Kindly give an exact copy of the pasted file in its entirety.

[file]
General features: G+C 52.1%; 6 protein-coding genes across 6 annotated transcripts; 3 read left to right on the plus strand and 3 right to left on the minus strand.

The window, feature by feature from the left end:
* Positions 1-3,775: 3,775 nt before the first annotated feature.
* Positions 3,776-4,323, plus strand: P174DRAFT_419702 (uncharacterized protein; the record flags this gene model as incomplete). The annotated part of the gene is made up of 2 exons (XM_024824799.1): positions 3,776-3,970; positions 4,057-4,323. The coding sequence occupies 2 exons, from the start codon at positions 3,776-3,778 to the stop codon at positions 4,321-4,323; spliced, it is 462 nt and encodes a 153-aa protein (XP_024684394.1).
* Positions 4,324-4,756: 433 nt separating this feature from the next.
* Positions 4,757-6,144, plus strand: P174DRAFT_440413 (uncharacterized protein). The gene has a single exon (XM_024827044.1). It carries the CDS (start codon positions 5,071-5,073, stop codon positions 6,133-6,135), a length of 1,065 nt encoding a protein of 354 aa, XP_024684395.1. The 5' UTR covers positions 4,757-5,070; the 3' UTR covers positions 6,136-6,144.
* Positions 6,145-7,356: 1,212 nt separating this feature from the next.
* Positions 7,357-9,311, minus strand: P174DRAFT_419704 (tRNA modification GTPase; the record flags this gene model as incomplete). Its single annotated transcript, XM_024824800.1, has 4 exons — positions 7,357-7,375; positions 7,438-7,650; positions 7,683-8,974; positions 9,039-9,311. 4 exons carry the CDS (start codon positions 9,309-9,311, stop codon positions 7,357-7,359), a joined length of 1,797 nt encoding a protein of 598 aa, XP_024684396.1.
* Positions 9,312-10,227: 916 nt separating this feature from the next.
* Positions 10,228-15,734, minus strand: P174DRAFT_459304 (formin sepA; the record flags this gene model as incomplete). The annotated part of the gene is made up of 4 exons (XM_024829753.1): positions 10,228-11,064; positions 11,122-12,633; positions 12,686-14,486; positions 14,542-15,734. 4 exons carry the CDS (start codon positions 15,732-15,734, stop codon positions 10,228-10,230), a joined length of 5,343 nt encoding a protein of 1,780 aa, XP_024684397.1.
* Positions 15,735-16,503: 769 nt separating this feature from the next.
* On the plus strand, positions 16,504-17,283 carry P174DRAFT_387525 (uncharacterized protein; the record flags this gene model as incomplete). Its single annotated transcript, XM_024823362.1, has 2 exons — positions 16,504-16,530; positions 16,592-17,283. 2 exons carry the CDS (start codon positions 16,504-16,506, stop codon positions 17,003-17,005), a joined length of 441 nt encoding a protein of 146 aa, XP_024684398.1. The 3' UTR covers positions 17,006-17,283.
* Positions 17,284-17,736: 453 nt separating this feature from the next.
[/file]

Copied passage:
General features: G+C 52.1%; 6 protein-coding genes across 6 annotated transcripts; 3 read left to right on the plus strand and 3 right to left on the minus strand.

The window, feature by feature from the left end:
* Positions 1-3,775: 3,775 nt before the first annotated feature.
* Positions 3,776-4,323, plus strand: P174DRAFT_419702 (uncharacterized protein; the record flags this gene model as incomplete). The annotated part of the gene is made up of 2 exons (XM_024824799.1): positions 3,776-3,970; positions 4,057-4,323. The coding sequence occupies 2 exons, from the start codon at positions 3,776-3,778 to the stop codon at positions 4,321-4,323; spliced, it is 462 nt and encodes a 153-aa protein (XP_024684394.1).
* Positions 4,324-4,756: 433 nt separating this feature from the next.
* Positions 4,757-6,144, plus strand: P174DRAFT_440413 (uncharacterized protein). The gene has a single exon (XM_024827044.1). It carries the CDS (start codon positions 5,071-5,073, stop codon positions 6,133-6,135), a length of 1,065 nt encoding a protein of 354 aa, XP_024684395.1. The 5' UTR covers positions 4,757-5,070; the 3' UTR covers positions 6,136-6,144.
* Positions 6,145-7,356: 1,212 nt separating this feature from the next.
* Positions 7,357-9,311, minus strand: P174DRAFT_419704 (tRNA modification GTPase; the record flags this gene model as incomplete). Its single annotated transcript, XM_024824800.1, has 4 exons — positions 7,357-7,375; positions 7,438-7,650; positions 7,683-8,974; positions 9,039-9,311. 4 exons carry the CDS (start codon positions 9,309-9,311, stop codon positions 7,357-7,359), a joined length of 1,797 nt encoding a protein of 598 aa, XP_024684396.1.
* Positions 9,312-10,227: 916 nt separating this feature from the next.
* Positions 10,228-15,734, minus strand: P174DRAFT_459304 (formin sepA; the record flags this gene model as incomplete). The annotated part of the gene is made up of 4 exons (XM_024829753.1): positions 10,228-11,064; positions 11,122-12,633; positions 12,686-14,486; positions 14,542-15,734. 4 exons carry the CDS (start codon positions 15,732-15,734, stop codon positions 10,228-10,230), a joined length of 5,343 nt encoding a protein of 1,780 aa, XP_024684397.1.
* Positions 15,735-16,503: 769 nt separating this feature from the next.
* On the plus strand, positions 16,504-17,283 carry P174DRAFT_387525 (uncharacterized protein; the record flags this gene model as incomplete). Its single annotated transcript, XM_024823362.1, has 2 exons — positions 16,504-16,530; positions 16,592-17,283. 2 exons carry the CDS (start codon positions 16,504-16,506, stop codon positions 17,003-17,005), a joined length of 441 nt encoding a protein of 146 aa, XP_024684398.1. The 3' UTR covers positions 17,006-17,283.
* Positions 17,284-17,736: 453 nt separating this feature from the next.